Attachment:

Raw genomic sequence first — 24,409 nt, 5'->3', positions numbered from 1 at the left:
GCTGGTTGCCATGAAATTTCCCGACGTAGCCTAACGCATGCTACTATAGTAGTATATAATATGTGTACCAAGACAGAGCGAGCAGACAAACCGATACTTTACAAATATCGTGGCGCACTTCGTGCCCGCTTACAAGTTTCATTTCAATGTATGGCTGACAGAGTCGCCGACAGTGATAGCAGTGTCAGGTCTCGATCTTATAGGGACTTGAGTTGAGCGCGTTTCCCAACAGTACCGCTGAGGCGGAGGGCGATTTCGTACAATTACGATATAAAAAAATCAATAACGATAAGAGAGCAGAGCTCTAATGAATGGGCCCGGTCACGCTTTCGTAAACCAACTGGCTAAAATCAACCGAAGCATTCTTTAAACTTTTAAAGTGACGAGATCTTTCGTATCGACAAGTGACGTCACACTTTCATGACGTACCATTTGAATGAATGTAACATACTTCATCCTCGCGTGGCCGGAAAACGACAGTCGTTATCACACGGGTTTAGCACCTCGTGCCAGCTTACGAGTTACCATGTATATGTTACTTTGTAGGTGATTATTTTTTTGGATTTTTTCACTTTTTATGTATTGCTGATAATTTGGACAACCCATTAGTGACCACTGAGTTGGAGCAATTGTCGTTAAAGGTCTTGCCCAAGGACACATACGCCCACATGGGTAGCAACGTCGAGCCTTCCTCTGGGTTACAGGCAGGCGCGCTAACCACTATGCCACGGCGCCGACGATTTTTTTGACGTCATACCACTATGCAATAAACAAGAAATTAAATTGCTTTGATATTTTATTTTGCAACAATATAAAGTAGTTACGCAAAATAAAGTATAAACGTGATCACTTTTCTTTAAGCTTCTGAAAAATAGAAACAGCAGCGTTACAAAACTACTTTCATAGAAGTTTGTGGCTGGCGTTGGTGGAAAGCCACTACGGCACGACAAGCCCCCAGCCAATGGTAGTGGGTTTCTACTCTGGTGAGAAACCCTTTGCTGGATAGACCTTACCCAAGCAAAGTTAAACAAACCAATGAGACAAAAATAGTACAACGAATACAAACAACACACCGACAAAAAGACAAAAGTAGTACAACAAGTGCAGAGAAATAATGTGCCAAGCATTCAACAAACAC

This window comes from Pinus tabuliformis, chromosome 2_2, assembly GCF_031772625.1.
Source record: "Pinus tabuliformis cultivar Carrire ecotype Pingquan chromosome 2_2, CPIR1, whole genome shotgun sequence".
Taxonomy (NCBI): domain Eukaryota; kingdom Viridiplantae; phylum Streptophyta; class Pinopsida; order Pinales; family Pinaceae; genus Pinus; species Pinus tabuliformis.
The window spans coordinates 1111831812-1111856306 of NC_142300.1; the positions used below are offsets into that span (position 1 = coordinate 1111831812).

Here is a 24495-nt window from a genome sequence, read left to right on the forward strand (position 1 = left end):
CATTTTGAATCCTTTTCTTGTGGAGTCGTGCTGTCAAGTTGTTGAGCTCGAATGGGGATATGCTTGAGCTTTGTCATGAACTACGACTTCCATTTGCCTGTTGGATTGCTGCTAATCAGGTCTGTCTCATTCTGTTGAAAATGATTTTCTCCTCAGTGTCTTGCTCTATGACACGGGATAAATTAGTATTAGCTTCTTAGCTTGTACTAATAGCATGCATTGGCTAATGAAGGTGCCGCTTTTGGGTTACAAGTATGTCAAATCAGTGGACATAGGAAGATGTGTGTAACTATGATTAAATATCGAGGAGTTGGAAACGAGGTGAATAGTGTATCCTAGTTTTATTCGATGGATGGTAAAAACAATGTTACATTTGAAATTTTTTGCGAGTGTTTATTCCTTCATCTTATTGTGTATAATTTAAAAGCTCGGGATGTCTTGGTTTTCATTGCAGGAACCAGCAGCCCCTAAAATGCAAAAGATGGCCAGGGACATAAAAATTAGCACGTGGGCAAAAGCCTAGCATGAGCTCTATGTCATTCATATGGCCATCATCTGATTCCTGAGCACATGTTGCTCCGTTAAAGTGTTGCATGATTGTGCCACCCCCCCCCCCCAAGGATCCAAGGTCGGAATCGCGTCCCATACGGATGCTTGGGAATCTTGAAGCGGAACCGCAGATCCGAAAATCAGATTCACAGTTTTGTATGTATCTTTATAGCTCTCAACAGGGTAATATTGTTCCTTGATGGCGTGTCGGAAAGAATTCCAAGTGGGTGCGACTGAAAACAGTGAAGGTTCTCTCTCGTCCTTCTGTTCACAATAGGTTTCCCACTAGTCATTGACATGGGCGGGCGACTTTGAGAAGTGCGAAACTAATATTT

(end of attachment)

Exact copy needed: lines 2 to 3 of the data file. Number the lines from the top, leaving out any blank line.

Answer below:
GCTGGTTGCCATGAAATTTCCCGACGTAGCCTAACGCATGCTACTATAGTAGTATATAATATGTGTACCAAGACAGAGCGAGCAGACAAACCGATACTTTACAAATATCGTGGCGCACTTCGTGCCCGCTTACAAGTTTCATTTCAATGTATGGCTGACAGAGTCGCCGACAGTGATAGCAGTGTCAGGTCTCGATCTTATAGGGACTTGAGTTGAGCGCGTTTCCCAACAGTACCGCTGAGGCGGAGGGCGATTTCGTACAATTACGATATAAAAAAATCAATAACGATAAGAGAGCAGAGCTCTAATGAATGGGCCCGGTCACGCTTTCGTAAACCAACTGGCTAAAATCAACCGAAGCATTCTTTAAACTTTTAAAGTGACGAGATCTTTCGTATCGACAAGTGACGTCACACTTTCATGACGTACCATTTGAATGAATGTAACATACTTCATCCTCGCGTGGCCGGAAAACGACAGTCGTTATCACACGGGTTTAGCACCTCGTGCCAGCTTACGAGTTACCATGTATATGTTACTTTGTAGGTGATTATTTTTTTGGATTTTTTCACTTTTTATGTATTGCTGATAATTTGGACAACCCATTAGTGACCACTGAGTTGGAGCAATTGTCGTTAAAGGTCTTGCCCAAGGACACATACGCCCACATGGGTAGCAACGTCGAGCCTTCCTCTGGGTTACAGGCAGGCGCGCTAACCACTATGCCACGGCGCCGACGATTTTTTTGACGTCATACCACTATGCAATAAACAAGAAATTAAATTGCTTTGATATTTTATTTTGCAACAATATAAAGTAGTTACGCAAAATAAAGTATAAACGTGATCACTTTTCTTTAAGCTTCTGAAAAATAGAAACAGCAGCGTTACAAAACTACTTTCATAGAAGTTTGTGGCTGGCGTTGGTGGAAAGCCACTACGGCACGACAAGCCCCCAGCCAATGGTAGTGGGTTTCTACTCTGGTGAGAAACCCTTTGCTGGATAGACCTTACCCAAGCAAAGTTAAACAAACCAATGAGACAAAAATAGTACAACGAATACAAACAACACACCGACAAAAAGACAAAAGTAGTACAACAAGTGCAGAGAAATAATGTGCCAAGCATTCAACAAACAC

This window comes from Pinus tabuliformis, chromosome 2_2, assembly GCF_031772625.1.